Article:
Teasing the Galactic Ghoul, Past and Present

Kaboom? An artist's conception of the ExoMars Trace Gas Orbiter separating from the Briz-M upper stage. Credit: ESA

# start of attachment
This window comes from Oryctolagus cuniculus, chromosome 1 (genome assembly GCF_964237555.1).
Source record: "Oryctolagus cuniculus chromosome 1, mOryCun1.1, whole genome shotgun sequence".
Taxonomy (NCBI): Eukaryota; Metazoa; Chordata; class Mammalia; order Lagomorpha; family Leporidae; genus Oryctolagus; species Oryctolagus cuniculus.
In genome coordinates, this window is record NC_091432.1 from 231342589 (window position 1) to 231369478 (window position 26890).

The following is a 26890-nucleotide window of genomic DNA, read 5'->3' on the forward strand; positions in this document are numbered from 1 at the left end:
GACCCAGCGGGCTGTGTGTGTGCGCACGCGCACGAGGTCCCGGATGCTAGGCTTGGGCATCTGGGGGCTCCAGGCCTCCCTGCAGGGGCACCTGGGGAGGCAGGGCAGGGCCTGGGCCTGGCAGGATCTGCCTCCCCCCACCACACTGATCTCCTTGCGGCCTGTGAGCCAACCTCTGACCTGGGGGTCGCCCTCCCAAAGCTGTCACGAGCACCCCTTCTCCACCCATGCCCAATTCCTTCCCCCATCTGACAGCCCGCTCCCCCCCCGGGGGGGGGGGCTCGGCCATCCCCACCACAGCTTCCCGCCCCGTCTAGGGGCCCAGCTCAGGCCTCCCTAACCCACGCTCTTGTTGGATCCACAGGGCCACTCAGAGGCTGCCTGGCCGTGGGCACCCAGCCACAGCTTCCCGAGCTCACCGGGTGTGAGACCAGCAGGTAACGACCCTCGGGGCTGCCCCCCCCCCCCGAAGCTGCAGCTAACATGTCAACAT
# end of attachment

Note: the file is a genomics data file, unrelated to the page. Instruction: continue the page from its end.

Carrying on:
Launch. It’s the part of spaceflight that is always the most fraught with peril, as your precious and delicate scientific package is encapsulated on top of tons of explosives, the fuze is lit, and the whole package hurls spaceward.As noted by Bob King earlier last week on Universe Today, the European Space Agency’s ExoMars Trace Gas Orbiter underwent just such an ordeal on March 14th, as it broke the surly bonds atop a Russian Proton rocket from the Baikonur Cosmodrome, and headed towards the Red Planet with the Schiaparelli Lander affixed snug to its side. The spacecraft may have very nearly suffered a disaster that would’ve left it literally dead in space.Don’t worry; the ExoMars Trace Gas Orbiter is OK and safely in a heliocentric orbit now, en route for an orbital insertion around the Red Planet on October 19th, 2016. But our robotic ambassadors haven’t always been so lucky.The Road to the Red PlanetLaunching for Mars is a complex odyssey. Unlike U.S. Mars missions such as MAVEN and Curiosity, which typically launch atop an Atlas V rocket and head directly into solar orbit after launch, Russian Proton rocket launches initially enter a looping elliptical orbit around the Earth, and require a series of successive engine burns to raise the payload’s orbit for a final injection headed to Mars.All was well as the upper stages did their job, four burns were performed, and the ExoMars Trace Gas Orbiter phoned home indicating it was in good health afterwards.It’s what happened next that gave planners a start, and is still the source of a minor controversy.While Russian sources tracked the Briz-M upper stage and say it worked as planned, observatories based in the southern hemisphere imaged the departure of ExoMars noted about —> Read More